Fashion moves at breakneck speed. Consumers demand new clothing on an almost constant basis, and brands respond by producing, manufacturing and shipping styles faster than ever before to meet this high level of demand. While fast fashion brings many advantages for consumers, its industry also bears some costs such as worker harassment, environmental degradation and human rights violations that must be considered when considering its potential benefits and costs.

Garment workers are an essential component of fashion industry, yet we often overlook them as part of production costs have decreased and profit driven production has led to wages, health and worker safety being sacrificed in pursuit of lower production costs.

While improvements have been made since the Rana Plaza tragedy of 2013, much work remains in this industry. Aside from inadequate wages and working conditions, child labor and modern slavery still occur at an alarmingly high rate – this system being particularly detrimental for women.

Even so, many consumers remain ignorant to the issues in fashion industry. Companies may avoid responsibility by outsourcing production of clothes from third-party factories; this allows them to sidestep any wrongdoing committed by suppliers and makes it hard for these companies to hold them accountable.

Workers exposed to this business model often suffer harassment, unsafe or unclean factories and long hours as a result. Women workers in particular may experience sexual harassment and abuse at the workplace. Furthermore, workers may even be exposed to toxic chemicals without proper protection, leading to respiratory ailments, hormone disruptions, gastrointestinal disorders and even fatalities.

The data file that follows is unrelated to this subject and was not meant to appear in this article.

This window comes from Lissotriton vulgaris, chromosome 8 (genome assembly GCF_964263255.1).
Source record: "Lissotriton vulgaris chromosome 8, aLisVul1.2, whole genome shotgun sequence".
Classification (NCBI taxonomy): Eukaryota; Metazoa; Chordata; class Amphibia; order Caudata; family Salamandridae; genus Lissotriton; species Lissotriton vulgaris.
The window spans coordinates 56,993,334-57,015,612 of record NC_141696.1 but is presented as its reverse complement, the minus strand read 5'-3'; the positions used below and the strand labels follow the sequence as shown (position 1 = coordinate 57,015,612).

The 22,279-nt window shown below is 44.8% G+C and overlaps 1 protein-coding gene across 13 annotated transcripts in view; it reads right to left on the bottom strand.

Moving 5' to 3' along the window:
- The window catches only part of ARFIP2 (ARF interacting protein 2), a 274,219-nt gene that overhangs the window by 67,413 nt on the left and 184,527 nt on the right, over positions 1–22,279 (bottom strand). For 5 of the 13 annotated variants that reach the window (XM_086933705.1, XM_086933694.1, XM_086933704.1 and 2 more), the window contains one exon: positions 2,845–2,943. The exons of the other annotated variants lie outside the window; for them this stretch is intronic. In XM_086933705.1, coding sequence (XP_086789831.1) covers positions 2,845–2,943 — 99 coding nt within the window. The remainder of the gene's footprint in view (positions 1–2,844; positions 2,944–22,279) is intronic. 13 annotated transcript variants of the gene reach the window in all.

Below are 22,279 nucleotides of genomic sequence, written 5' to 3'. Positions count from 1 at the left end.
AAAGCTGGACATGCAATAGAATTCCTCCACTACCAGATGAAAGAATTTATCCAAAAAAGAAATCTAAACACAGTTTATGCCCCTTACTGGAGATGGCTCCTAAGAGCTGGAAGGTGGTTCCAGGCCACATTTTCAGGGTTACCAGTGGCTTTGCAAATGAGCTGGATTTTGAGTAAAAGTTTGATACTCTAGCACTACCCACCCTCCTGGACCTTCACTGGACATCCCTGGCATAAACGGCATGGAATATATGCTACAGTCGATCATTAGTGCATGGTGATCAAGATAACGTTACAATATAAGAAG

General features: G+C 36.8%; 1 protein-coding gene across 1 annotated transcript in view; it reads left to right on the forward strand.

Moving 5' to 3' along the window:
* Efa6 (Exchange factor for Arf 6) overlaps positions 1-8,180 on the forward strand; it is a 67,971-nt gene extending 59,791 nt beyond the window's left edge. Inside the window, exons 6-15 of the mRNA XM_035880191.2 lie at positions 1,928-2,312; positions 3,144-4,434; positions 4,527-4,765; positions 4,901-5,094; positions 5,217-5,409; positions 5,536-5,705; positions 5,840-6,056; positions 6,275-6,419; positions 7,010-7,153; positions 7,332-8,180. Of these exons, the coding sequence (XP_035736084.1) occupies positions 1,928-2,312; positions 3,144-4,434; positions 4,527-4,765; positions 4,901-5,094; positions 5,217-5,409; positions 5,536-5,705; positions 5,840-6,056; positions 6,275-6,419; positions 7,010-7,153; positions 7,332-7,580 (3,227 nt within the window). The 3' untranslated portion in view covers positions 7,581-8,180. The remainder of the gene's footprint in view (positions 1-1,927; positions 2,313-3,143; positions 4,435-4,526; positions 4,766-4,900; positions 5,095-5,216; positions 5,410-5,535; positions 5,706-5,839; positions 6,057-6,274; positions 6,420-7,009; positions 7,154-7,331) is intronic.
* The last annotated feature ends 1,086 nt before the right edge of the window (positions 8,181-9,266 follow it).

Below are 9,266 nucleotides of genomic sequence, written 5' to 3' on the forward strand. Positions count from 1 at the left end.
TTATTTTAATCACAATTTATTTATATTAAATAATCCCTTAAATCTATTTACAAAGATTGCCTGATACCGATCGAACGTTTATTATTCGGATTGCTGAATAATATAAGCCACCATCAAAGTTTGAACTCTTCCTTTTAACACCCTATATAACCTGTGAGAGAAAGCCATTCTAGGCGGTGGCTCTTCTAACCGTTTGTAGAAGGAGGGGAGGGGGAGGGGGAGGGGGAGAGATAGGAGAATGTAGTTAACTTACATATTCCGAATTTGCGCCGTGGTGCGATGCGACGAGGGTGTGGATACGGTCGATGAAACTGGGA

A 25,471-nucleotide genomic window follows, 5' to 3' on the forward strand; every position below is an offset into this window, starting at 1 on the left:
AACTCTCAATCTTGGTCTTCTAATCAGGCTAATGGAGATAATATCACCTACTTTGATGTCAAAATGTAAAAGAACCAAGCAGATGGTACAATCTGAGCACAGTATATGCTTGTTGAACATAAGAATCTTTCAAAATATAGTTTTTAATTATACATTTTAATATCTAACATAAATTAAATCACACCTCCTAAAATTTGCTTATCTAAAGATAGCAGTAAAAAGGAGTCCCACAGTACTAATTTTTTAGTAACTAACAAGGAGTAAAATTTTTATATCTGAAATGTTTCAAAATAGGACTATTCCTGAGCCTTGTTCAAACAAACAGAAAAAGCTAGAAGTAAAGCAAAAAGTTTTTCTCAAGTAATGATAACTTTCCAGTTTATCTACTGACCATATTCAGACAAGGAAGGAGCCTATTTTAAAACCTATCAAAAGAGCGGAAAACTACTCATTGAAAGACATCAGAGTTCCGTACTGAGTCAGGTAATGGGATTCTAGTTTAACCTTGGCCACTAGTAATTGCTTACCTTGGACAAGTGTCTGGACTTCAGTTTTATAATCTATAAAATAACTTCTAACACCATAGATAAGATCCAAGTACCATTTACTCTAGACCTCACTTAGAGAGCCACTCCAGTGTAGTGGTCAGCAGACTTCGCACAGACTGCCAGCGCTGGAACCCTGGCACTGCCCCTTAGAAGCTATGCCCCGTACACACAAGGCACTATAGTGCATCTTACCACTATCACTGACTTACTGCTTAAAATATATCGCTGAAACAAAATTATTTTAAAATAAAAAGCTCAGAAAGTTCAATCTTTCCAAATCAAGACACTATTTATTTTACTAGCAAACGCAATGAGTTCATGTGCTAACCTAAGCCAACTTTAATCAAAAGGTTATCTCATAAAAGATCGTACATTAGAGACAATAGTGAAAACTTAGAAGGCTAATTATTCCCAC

These issues don’t only impact workers in garment factories; they also have far-reaching ramifications on the environment. Textile manufacturing causes water pollution, greenhouse gas emissions, biodiversity loss and increased landfill space usage due to fast fashion’s throwaway culture, which generates massive clothing waste that ends up polluting oceans and depleting natural resources.

Consumers can help end fast fashion’s cycle by selecting more sustainable and ethical brands with fair production processes. Consumers must also educate themselves about their favorite brands and understand their impact on global economy and environment, so as to be an agent of good and advocate for fair trade practices within fashion industry. As soon as we all come together and demand better for global workforces, we can begin to see changes in how clothing is manufactured – ultimately leading to more responsible and eco-friendly fashion industries. For starters, we should all reduce consumption of fast fashion by only purchasing what is necessary – this way helping ensure workers who produce our clothes get fair wages, safe working conditions and an eco-friendly work environment.